Does satire belong in the daily newspaper?
One of yesterday’s headlines on The Onion’s website reads ‘Mother feels violent desire to make front doorway reflect current season’. Because it’s posted on theonion.com, no one will bat an eye because it’s satire.
But if it was posted on The Washington Post’s front page, or that of the Courier Mail without any hint that it’s actually satire, there might be a bit of confusion. What is this doing in a serious daily news source?
The article details an American mother’s struggles as she compulsively decorates her front door according to the upcoming season or holiday – how tragic.
There would be uproar if this were printed in the local paper, because who cares? How is this news?
A lot of people care about satire, as it turns out. The Onion is estimated to be worth between $10 and $12 million, and has 15,000 paying subscribers just for the online content. This isn’t even mentioning the movie or television adaptations.
TV shows such as The Colbert Report or The Daily Show with Jon Stewart also regularly collect awards for their work, and are hugely popular with the Holy Grail of profitable demographics, 18 – 49 year olds.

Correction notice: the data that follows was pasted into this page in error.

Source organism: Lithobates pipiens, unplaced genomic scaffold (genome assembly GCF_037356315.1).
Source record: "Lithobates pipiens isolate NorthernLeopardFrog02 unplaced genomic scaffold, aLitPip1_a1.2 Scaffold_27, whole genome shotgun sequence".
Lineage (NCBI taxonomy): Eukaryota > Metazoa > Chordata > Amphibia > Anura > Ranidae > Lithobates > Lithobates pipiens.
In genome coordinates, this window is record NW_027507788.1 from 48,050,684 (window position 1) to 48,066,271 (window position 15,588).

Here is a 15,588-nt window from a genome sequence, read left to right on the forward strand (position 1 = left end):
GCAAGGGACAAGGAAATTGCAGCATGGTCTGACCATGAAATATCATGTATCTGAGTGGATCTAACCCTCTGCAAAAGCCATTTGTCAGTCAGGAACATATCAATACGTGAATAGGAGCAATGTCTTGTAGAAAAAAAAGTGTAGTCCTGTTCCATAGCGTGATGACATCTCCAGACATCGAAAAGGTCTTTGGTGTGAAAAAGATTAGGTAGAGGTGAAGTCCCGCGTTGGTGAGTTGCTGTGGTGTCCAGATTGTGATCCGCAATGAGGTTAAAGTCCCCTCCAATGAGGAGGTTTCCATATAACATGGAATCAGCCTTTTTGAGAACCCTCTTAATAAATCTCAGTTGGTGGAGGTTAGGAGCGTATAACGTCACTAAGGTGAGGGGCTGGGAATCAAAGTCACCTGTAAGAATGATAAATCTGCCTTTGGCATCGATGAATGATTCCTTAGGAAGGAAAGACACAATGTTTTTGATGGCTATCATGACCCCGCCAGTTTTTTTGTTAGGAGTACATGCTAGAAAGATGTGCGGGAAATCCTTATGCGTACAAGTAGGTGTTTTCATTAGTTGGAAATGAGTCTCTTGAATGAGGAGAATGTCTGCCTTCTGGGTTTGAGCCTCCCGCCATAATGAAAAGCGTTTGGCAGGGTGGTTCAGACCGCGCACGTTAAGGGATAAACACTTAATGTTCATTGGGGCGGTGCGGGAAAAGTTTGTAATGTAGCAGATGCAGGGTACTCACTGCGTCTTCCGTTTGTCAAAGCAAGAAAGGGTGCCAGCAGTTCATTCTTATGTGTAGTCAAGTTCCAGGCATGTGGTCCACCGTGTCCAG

From this, we can conclude that satire is both profitable and popular. People are paying for satirical content just as readily as they are for hard-hitting journalism.
This opinion piece got me thinking: should newspapers be incorporating satirical articles into their daily editions?
Good satire is generally supposed to be funny (obviously), while still conveying constructive social criticism. This Minneapolis Star Tribune article, discussing the benefits of twenty-somethings living with their baby boomer parents, is an interesting example. Many readers were baffled upon reading it – “It was actually so bad, it was hard to believe it was true”, according to Arik Hanson.
Of course, it wasn’t true, and many readers complained the Star Tribune was the wrong place to publish such pieces.
Do you want to know what I think? Good on local papers for attempting to inject some humour into their product! They’re recognising that people enjoy reading satire, and are trying to meet that demand. Isn’t aping a profitable competitor what any levelheaded business would do?
While journalists might uphold a professional code of ethics that apply to their work, both they and their readers should try to remember that they write in order to sell newspapers – if they want to make this work, maybe including satire is the way to go.
However, they should be careful to tread a fine line with just how subtle they want to be. Having people take hours to find out that an important news story they read was bogus might put something of a dampener on readership numbers.
Also, maybe don’t make ‘Bold Employee Just Watching Videos During Meeting With Sound On’ a headline on the front page.